Picture the scene. A female police officer — hi-viz police jacket, regulation black hat, facemask slipping from her nose — punches the air, proclaiming: ‘free, free Palestine!’ Her words are met with cheers from the crowd at the anti-Israel rally in central London that she was supposed to be policing.
Actually, you don’t have to bother picturing the scene. Just watch the video clip below to see a perfect symbol of the toxic blend of state authoritarianism and hard-left politics that is creeping across British institutions today.
After I posted the video on Twitter, the Metropolitan Police said it was ‘reviewing the footage’ and would provide an update ‘shortly’. One wonders how long the investigation will take.
On the face of it, this would seem an egregious breach of the police’s Code of Ethics:
‘We do not favour one person or group over another, acknowledging that discrimination increases feelings of unfairness and makes our jobs harder to do.’
I wonder if this is the best way for a police officer to behave? pic.twitter.com/86xy4Jg4F6
— Jake Wallis Simons (@JakeWSimons) May 18, 2021
Indeed. In the wake of a wave of anti-Semitism unleashed across the country over the weekend – including the serious assault on a rabbi in Essex and a gang of northern lads on a convoy through north London yelling that when it came to Jews, they intended to ‘f*** their mothers, rape their daughters’ – the community is feeling pretty unsafe right now. Security has been stepped up. Now, if you were a synagogue-goer, would you want to arrive at your place of worship on Saturday to see a certain police officer guarding the gates? What if you worked at the Israeli embassy?
Not that the impulse to support the Palestinians is anti-Semitic, of course. Even the WPC’s slogan itself, ‘free Palestine’, was not, in itself, offensive. But it was certainly political. Given the febrile atmosphere surrounding the conflict at present, and the violence it has sparked so far, for a uniformed officer to jettison impartiality in this way undermines the credibility of the police in Jewish communities. It would also have been wrong for this policewoman to unfurl an Israeli flag and sang Yerushalayim Shel Zahav, though that is rather harder to imagine.
Even now, I’m giving her a generous benefit of the doubt. The chant of ‘free Palestine’ at these demonstrations is almost always accompanied by more objectionable slogans. Like ‘from the river to the sea, Palestine will be free’, for instance, which effectively calls for the obliteration of Israel. As a video of a recent rally in Vienna showed — a cry of ‘stick your Holocaust up your ass’ received rapturous applause from the crowd — anti-Semitism bubbles under the surface at these events, and a sense of relief erupts through the crowd as soon as somebody is bold enough to give it voice.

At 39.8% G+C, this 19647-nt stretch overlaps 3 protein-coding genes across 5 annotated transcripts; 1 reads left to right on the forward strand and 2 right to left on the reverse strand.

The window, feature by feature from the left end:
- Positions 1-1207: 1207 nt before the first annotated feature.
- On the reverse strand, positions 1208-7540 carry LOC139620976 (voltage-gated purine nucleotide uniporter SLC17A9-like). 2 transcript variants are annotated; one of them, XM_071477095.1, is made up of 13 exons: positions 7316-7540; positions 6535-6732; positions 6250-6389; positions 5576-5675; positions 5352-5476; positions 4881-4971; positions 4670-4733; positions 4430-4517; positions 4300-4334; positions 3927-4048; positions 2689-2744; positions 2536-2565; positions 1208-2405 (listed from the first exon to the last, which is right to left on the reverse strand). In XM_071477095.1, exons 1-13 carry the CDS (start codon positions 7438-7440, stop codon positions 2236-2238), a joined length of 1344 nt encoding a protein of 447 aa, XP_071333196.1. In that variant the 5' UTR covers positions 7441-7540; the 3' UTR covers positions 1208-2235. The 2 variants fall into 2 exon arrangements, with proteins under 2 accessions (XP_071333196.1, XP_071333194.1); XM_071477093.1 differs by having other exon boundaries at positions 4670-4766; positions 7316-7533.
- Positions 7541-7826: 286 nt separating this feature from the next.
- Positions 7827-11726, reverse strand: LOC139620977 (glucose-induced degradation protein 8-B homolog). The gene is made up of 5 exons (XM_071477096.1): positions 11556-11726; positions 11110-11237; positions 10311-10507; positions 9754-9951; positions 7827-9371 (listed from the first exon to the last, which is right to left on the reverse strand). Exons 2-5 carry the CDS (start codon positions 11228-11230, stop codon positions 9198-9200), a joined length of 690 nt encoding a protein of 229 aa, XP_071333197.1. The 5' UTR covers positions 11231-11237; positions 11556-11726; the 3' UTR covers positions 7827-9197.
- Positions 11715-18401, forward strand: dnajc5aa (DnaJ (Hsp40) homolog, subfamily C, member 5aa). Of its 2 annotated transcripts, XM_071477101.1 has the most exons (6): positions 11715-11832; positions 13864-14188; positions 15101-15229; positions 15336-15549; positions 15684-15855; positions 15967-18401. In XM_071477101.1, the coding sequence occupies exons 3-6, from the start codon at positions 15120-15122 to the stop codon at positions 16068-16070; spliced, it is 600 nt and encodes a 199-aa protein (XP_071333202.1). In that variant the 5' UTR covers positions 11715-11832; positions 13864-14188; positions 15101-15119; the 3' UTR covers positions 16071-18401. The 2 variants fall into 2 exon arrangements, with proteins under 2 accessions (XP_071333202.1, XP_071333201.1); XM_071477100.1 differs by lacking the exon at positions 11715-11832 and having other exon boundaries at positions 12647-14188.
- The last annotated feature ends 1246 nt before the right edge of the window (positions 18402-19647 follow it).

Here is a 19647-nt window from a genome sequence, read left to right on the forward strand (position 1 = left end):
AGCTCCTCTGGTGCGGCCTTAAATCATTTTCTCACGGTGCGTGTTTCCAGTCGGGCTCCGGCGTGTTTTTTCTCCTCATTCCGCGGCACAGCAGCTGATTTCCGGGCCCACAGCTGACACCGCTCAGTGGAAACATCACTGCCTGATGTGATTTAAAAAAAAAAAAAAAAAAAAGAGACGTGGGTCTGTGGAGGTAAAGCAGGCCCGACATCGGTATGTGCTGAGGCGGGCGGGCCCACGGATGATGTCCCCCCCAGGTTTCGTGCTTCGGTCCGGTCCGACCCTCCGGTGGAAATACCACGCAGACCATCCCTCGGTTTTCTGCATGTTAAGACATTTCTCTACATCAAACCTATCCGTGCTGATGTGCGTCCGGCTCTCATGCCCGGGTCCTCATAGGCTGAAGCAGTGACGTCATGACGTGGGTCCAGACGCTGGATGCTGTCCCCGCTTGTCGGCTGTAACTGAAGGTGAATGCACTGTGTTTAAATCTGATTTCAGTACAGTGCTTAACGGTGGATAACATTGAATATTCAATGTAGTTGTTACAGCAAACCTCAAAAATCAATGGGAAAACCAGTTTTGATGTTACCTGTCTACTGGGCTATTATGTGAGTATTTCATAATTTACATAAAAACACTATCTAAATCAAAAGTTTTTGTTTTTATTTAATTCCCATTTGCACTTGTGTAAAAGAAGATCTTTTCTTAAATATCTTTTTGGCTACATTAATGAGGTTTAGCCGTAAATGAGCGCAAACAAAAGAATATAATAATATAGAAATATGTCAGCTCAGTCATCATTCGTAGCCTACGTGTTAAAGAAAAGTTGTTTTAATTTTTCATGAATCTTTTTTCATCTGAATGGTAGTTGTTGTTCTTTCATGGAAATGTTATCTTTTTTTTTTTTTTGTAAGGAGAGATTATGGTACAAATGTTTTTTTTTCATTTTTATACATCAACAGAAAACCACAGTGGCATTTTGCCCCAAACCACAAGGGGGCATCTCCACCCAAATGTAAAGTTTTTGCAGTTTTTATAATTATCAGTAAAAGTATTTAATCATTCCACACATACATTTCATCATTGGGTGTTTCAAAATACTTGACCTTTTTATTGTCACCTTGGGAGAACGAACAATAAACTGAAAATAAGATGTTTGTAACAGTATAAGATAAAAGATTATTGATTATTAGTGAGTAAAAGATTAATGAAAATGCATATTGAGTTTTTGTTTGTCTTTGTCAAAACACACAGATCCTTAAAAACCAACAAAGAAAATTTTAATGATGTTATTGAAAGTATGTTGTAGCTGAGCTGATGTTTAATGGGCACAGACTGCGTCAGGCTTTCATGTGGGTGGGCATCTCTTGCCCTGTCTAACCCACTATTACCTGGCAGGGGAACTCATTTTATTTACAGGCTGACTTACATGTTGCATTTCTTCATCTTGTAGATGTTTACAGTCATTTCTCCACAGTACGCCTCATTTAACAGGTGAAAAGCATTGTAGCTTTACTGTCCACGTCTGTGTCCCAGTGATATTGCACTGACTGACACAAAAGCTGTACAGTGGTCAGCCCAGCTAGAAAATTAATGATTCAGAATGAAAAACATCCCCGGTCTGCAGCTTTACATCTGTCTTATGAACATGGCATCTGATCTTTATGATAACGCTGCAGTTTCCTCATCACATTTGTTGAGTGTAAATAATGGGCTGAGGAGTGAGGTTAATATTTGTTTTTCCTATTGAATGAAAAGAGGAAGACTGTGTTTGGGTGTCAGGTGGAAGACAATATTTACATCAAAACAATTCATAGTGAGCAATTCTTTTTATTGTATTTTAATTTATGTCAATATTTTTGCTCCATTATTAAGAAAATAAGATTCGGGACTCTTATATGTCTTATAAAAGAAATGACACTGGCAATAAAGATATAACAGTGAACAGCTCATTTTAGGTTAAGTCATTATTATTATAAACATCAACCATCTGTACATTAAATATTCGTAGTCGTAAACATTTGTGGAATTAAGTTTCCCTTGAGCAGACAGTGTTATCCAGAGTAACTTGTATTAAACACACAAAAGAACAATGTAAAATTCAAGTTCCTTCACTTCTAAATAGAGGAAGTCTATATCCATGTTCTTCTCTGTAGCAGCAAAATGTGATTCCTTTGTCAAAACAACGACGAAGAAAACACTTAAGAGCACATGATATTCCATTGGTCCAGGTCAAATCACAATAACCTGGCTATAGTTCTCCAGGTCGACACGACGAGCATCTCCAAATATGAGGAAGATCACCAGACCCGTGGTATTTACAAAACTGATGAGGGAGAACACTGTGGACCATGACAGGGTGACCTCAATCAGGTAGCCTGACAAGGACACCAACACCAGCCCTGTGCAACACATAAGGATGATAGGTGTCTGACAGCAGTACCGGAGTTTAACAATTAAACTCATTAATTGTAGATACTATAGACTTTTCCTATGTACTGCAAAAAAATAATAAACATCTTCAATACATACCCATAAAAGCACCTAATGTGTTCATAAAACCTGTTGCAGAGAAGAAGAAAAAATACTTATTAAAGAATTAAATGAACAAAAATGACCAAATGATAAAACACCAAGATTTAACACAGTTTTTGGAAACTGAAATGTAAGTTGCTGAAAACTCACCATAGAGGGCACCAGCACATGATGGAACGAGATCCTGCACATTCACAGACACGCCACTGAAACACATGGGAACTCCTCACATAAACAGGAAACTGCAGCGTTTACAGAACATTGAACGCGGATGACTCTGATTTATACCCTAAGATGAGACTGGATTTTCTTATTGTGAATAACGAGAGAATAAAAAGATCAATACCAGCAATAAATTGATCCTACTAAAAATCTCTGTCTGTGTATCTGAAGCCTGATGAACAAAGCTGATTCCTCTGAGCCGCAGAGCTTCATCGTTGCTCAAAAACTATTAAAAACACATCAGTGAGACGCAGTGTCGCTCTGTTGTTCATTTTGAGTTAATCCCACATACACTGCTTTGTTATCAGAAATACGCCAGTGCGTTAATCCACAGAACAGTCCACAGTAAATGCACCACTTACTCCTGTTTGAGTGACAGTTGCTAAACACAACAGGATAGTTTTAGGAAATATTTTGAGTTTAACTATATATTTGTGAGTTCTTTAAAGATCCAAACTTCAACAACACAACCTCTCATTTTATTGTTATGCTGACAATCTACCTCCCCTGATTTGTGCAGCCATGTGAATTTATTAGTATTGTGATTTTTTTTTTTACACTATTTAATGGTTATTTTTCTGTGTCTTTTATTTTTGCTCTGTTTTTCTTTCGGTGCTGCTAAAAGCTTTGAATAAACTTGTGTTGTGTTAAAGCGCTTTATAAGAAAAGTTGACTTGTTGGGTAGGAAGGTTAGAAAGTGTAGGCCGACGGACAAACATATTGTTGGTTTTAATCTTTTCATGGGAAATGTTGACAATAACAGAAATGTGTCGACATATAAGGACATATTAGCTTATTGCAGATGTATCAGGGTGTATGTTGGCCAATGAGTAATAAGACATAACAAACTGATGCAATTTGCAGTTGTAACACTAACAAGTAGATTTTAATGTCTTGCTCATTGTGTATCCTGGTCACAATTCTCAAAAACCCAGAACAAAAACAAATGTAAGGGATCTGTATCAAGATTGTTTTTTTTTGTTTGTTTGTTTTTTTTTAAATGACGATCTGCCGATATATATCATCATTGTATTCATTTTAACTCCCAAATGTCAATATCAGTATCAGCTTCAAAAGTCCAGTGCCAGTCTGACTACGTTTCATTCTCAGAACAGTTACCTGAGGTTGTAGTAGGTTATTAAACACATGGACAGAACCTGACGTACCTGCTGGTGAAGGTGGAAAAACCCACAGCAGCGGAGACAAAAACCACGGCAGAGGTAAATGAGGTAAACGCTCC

When I posted the video on Twitter, I accompanied it with a simple question:
‘is this the best way for a police officer to behave?’
The number of emphatic replies in the affirmative was striking. What were they envisaging? Armies of yellow-clad bobbies taking to the streets and chanting about rivers and seas? To those people, all I can say is this: be careful what you wish for. When that yellow army rallies in favour of other leftist causes, such as LGBT rights, for instance, one suspects it might not go down so well amongst anti-Zionists of a conservative religious persuasion.
What is going on with the Metropolitan police? Last month, a serving police officer in north London, Benjamin Hannam, was sentenced to four years and four months in prison for secretly belonging to a banned neo-Nazi group. A few weeks later, officers dragged a polite, 71-year-old Christian street preacher from his stepladder and arrested him outside Uxbridge station for making the ‘homophobic’ statement that marriage was between a man and a woman. And in June, we were treated to the spectacle of police officers dropping to one knee before Black Lives Matter protesters outside Downing Street.
In all this, ordinary people are being left behind. As we have seen many times, from the Brexit vote to the toppling of Corbyn to the blueing of Hartlepool, Brits are not as in thrall to the hard-left as those in the Islington bubble would like to think.
I suspect most people know how they would want their government to react if 1,000 missiles a day were being launched at their own capital city. And they understand that Islamic terrorists are not, as Jeremy Corbyn famously put it, our ‘friends’. Because it’s very easy to cheer on jihadi violence — until it arrives on the streets of London.<//>
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